The main problem with the country’s constitutional set-up, says Trent England, is not the words of the Constitution but a lack of fidelity to what those words mean. Amending the Constitution will just give liberals different words to ignore. England is the Executive Vice President of the Freedom Foundation, Washington State’s free-market think tank. Talking with the Daily Caller’s Ginny Thomas, England outlines some other reasons conservatives should be wary of an Article V constitutional convention.
For one thing, says England, the convention would not necessarily work the way conservatives imagine it would work. Convention delegates would have their own constitutional standing, and their work could not simply be constrained by an act of Congress. Furthermore, says England, sitting federal judges—most of whom are not conservatives—would likely play a bigger role than Congress in shaping any convention.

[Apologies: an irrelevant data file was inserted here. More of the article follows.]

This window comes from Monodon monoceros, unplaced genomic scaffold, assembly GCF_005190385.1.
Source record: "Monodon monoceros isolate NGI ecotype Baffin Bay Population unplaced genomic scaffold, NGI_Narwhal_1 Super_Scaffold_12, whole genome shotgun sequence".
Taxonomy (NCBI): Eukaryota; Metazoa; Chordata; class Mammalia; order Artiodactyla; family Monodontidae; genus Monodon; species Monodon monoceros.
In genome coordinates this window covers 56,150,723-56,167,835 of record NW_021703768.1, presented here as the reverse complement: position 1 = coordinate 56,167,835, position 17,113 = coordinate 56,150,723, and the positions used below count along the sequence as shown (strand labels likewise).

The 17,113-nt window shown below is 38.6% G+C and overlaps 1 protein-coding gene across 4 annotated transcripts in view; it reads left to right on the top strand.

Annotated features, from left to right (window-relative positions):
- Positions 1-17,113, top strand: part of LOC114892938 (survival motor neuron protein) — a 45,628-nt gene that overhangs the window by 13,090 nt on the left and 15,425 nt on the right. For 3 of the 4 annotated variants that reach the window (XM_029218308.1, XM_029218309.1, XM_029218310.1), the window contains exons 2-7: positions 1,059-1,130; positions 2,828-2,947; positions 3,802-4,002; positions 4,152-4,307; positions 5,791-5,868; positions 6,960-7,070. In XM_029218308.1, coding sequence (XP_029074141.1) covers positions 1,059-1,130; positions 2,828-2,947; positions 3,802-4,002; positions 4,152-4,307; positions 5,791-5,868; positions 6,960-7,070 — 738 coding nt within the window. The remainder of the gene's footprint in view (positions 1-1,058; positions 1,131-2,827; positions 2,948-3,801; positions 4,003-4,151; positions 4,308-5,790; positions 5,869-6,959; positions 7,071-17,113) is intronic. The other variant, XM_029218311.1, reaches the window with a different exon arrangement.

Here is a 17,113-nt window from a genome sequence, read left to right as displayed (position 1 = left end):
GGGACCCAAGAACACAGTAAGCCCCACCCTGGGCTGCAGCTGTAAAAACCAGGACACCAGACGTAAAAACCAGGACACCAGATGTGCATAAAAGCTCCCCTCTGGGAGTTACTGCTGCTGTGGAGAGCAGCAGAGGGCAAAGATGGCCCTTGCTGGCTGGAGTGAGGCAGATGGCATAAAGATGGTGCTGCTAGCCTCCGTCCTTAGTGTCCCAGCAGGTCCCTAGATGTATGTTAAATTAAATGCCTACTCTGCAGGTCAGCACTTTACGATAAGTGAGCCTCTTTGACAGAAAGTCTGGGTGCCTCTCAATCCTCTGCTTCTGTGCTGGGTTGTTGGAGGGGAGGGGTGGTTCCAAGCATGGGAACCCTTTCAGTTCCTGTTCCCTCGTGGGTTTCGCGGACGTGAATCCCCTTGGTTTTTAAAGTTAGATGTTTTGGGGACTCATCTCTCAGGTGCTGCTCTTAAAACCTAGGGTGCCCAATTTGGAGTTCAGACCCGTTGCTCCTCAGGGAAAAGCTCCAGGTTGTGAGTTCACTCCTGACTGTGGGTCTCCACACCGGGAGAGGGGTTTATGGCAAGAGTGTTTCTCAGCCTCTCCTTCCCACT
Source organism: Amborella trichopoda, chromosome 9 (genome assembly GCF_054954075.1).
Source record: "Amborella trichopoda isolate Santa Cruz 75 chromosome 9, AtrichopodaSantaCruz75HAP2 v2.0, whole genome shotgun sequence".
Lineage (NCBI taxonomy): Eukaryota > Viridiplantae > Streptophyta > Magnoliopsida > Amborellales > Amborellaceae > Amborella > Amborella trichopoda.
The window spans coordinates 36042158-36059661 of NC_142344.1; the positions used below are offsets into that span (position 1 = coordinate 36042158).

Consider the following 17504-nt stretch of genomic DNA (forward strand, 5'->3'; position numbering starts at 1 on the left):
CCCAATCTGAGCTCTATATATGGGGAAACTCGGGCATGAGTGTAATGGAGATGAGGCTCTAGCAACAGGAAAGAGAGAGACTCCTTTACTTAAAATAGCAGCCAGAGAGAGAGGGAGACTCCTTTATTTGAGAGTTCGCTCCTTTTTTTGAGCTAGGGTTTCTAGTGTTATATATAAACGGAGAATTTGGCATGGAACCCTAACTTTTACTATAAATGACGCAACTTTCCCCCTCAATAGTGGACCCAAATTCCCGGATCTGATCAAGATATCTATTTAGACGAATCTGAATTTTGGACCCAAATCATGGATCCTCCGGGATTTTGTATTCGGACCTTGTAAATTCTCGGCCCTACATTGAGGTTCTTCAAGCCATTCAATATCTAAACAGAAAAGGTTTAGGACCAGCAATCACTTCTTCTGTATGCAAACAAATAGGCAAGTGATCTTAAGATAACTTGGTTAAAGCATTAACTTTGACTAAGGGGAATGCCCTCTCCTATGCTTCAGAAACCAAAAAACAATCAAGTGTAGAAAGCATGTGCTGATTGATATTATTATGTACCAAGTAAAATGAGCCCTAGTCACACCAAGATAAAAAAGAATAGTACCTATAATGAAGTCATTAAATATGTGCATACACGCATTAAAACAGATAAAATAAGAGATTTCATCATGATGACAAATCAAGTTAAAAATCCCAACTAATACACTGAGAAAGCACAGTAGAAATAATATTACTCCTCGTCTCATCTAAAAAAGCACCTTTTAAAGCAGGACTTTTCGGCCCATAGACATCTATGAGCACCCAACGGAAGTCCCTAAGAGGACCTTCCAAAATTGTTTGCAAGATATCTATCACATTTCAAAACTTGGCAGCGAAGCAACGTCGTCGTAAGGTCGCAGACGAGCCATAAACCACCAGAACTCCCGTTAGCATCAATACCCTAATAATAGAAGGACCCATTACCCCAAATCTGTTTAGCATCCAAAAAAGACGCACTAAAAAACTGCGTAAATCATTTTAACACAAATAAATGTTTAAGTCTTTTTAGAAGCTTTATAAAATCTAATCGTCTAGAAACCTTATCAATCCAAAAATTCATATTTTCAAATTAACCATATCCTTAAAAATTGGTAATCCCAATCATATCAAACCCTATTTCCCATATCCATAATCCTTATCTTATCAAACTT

Also, it’s not easy to amend the Constitution and conservatives might be wiser to invest their resources pushing other levers of change (e.g., the Senate). And England notes that it’s probably a good thing that the Constitution is hard to amend because the Left has bigger dreams of changing the Constitution that conservatives do; there’s a lot of freedom that could be lost at an Article V convention, too.